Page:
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Dear Dr. Yael,

I am a single man struggling to date in a world that blames the men for what is wrong with the singles scene. Can I share with you my perspective as a Modern Orthodox person? I find that it is the women who do not give relationships a chance. Many of them have commitment issues. I hear this point of view from my married friends. They say that the young Modern Orthodox women are quick to say no, even to a second date.

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Dr. Respler, I am an attractive man, educated and I make a good salary, and yet, I am struggling because the women I go out with don’t seem to want to take a chance. And I am not the only one.

Does this go on in the more chareidi world as well? Are people more successful when they go through a shadchan?

I am curious to hear your response.

A Reader

 

Dear Reader,

I was curious as well, so I reached out to a popular shadchan. I was surprised to hear that this same issue does exist in the more chareidi world. In many cases, the young men will have a list of 3-4 things they find important in a young woman, while the young women have a much longer list of demands. And, as you can imagine, as the young women get older, the list gets longer.

Another shadchan I spoke with told me that in the chareidi world “image and stature seem to play a huge role in shidduch decisions.” What the neighbors will say is often a concern for the family.

A single man who works for a large corporation told me that many young women will not go out with him, even though he has a good job and makes an excellent salary, because he did not go to college. They want a “professional.” Another single male shared with me that a lot of young women want what we call a “learner/earner,” not an easy combination to find today.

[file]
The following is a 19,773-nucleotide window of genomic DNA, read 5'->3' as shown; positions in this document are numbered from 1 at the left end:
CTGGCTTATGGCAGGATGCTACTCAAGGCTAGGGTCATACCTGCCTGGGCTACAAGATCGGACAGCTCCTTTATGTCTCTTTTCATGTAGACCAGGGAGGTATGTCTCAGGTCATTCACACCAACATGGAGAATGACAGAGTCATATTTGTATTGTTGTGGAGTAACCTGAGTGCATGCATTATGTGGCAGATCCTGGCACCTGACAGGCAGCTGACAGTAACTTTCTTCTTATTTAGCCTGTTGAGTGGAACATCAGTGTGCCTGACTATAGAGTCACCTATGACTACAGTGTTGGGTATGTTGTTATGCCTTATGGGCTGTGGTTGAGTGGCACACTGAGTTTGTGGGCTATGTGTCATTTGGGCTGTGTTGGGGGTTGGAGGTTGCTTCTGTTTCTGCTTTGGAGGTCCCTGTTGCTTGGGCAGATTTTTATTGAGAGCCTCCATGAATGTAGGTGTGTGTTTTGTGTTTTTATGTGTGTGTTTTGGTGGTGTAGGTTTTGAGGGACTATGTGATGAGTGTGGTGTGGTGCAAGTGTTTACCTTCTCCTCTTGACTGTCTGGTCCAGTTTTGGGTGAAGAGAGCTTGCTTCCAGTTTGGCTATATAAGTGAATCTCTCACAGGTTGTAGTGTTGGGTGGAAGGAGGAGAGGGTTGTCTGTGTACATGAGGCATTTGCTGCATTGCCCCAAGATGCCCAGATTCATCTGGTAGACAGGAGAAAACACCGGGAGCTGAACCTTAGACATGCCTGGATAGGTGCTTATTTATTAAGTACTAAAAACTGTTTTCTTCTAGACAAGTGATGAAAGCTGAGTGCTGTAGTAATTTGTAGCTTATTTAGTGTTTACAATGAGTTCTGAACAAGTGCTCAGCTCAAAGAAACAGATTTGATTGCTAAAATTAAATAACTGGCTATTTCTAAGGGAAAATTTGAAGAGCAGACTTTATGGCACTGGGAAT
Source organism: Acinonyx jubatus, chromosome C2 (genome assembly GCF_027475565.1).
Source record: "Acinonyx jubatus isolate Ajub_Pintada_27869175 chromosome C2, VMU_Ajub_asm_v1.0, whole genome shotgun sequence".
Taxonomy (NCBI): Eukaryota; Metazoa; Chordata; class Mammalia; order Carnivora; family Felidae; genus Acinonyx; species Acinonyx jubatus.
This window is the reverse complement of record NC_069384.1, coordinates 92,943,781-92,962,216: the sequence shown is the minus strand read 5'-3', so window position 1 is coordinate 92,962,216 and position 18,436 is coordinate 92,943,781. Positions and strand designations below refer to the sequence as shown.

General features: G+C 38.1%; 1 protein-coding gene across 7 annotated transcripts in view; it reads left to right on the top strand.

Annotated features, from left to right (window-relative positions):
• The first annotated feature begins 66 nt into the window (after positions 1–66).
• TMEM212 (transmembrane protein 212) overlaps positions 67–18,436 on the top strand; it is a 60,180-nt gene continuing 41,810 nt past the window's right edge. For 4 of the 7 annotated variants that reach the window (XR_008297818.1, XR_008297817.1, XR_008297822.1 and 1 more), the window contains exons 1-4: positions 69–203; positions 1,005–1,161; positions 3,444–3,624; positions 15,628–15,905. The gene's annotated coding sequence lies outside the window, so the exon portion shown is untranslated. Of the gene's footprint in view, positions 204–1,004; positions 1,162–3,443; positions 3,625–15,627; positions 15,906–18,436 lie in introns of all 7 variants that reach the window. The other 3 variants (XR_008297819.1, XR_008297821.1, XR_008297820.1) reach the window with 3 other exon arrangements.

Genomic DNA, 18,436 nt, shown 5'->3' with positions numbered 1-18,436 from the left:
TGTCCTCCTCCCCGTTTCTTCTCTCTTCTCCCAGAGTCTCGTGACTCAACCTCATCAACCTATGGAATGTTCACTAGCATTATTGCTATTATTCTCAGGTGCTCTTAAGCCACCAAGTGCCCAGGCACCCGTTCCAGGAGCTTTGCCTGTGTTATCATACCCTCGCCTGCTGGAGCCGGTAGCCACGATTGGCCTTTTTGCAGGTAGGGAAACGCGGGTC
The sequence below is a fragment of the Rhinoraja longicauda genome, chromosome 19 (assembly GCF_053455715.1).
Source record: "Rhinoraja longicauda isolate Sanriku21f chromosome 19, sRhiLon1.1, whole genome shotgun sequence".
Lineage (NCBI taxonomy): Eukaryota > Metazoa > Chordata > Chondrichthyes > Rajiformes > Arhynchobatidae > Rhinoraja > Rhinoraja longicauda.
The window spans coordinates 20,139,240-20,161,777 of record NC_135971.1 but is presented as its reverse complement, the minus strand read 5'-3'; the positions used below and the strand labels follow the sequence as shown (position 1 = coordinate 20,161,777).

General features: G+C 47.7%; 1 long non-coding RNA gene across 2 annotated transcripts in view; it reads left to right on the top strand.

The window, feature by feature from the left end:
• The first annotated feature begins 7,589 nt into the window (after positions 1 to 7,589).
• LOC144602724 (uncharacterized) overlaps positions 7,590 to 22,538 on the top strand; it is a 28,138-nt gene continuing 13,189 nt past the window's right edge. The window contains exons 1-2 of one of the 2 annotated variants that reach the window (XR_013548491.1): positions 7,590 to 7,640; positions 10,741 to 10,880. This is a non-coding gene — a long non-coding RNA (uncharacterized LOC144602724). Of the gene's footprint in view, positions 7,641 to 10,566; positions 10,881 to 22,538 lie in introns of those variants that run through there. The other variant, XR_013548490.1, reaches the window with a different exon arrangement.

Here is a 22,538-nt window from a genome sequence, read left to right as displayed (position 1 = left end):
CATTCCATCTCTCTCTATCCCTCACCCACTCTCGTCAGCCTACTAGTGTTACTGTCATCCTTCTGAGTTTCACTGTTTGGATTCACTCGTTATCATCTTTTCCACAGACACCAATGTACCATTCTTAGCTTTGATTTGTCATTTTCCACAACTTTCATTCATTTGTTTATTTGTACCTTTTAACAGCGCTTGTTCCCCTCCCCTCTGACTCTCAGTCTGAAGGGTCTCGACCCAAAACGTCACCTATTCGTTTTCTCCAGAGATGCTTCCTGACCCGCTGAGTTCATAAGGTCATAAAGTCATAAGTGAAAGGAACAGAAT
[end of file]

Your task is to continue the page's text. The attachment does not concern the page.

While it’s true that sometimes the young women look for problems when there are none, it’s not the whole story. Many women are intuitive and even though the young man presents as perfection, they can see below the surface and pick up on nuances.

Men on the other hand, are very visual and value looks more than anything else. This creates a situation in which the young women feel they have to be thin or look perfect. Often, the first question a young man or his mother asks is, “What does she look like?”

Shouldn’t middos be first on our list? I think it’s something both sides forget very easily.

There is tremendous pressure on all sides. The men feel they have to be good learners, have gone to college, make great salaries, and be amazing conversationalists. The girls on the other hand feel that they must have a degree so that they can support their husbands while they sit and learn, be incredibly thin and dress in a fashionable, but very tznius manner.

There are a great many special men and women waiting for the right person to come along. I wish you hatzlacha in finding the right one for you. Something to keep in mind: If you keep getting “nos” it might be prudent for you to seek some professional help to see if you are doing something inappropriate on dates that you are not aware of.

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Dr. Yael Respler is a psychotherapist in private practice who provides marital, dating and family counseling. Dr. Respler also deals with problems relating to marital intimacy. Letters may be emailed to deardryael@aol.com. To schedule an appointment, please call 917-751-4887. Dr. Orit Respler-Herman, a child psychologist, co-authors this column and is now in private practice providing complete pychological evaluations as well as child and adolescent therapy. She can be reached at 917-679-1612. Previous columns can be viewed at www.jewishpress.com and archives of Dr. Respler’s radio shows can be found at www.dryaelrespler.com.